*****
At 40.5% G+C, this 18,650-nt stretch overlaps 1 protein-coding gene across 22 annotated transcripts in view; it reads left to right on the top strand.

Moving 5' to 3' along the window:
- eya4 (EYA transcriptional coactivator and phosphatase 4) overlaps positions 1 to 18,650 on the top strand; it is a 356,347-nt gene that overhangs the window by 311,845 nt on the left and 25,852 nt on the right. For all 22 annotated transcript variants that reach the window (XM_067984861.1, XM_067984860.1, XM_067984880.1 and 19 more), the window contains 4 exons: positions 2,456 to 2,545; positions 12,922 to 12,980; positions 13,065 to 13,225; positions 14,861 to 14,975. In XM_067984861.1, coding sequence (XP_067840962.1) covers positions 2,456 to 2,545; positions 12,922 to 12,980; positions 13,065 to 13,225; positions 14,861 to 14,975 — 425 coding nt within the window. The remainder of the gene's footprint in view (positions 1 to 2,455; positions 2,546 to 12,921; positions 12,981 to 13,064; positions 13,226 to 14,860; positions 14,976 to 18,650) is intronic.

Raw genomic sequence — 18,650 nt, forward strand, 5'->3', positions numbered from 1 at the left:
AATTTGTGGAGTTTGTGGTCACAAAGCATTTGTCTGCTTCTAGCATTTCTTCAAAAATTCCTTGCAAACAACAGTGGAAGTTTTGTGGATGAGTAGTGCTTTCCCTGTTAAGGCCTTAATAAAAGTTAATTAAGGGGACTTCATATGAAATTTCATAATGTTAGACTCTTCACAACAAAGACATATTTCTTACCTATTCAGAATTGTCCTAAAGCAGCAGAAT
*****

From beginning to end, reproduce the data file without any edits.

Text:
At 40.5% G+C, this 18,650-nt stretch overlaps 1 protein-coding gene across 22 annotated transcripts in view; it reads left to right on the top strand.

Moving 5' to 3' along the window:
- eya4 (EYA transcriptional coactivator and phosphatase 4) overlaps positions 1 to 18,650 on the top strand; it is a 356,347-nt gene that overhangs the window by 311,845 nt on the left and 25,852 nt on the right. For all 22 annotated transcript variants that reach the window (XM_067984861.1, XM_067984860.1, XM_067984880.1 and 19 more), the window contains 4 exons: positions 2,456 to 2,545; positions 12,922 to 12,980; positions 13,065 to 13,225; positions 14,861 to 14,975. In XM_067984861.1, coding sequence (XP_067840962.1) covers positions 2,456 to 2,545; positions 12,922 to 12,980; positions 13,065 to 13,225; positions 14,861 to 14,975 — 425 coding nt within the window. The remainder of the gene's footprint in view (positions 1 to 2,455; positions 2,546 to 12,921; positions 12,981 to 13,064; positions 13,226 to 14,860; positions 14,976 to 18,650) is intronic.

Raw genomic sequence — 18,650 nt, forward strand, 5'->3', positions numbered from 1 at the left:
AATTTGTGGAGTTTGTGGTCACAAAGCATTTGTCTGCTTCTAGCATTTCTTCAAAAATTCCTTGCAAACAACAGTGGAAGTTTTGTGGATGAGTAGTGCTTTCCCTGTTAAGGCCTTAATAAAAGTTAATTAAGGGGACTTCATATGAAATTTCATAATGTTAGACTCTTCACAACAAAGACATATTTCTTACCTATTCAGAATTGTCCTAAAGCAGCAGAAT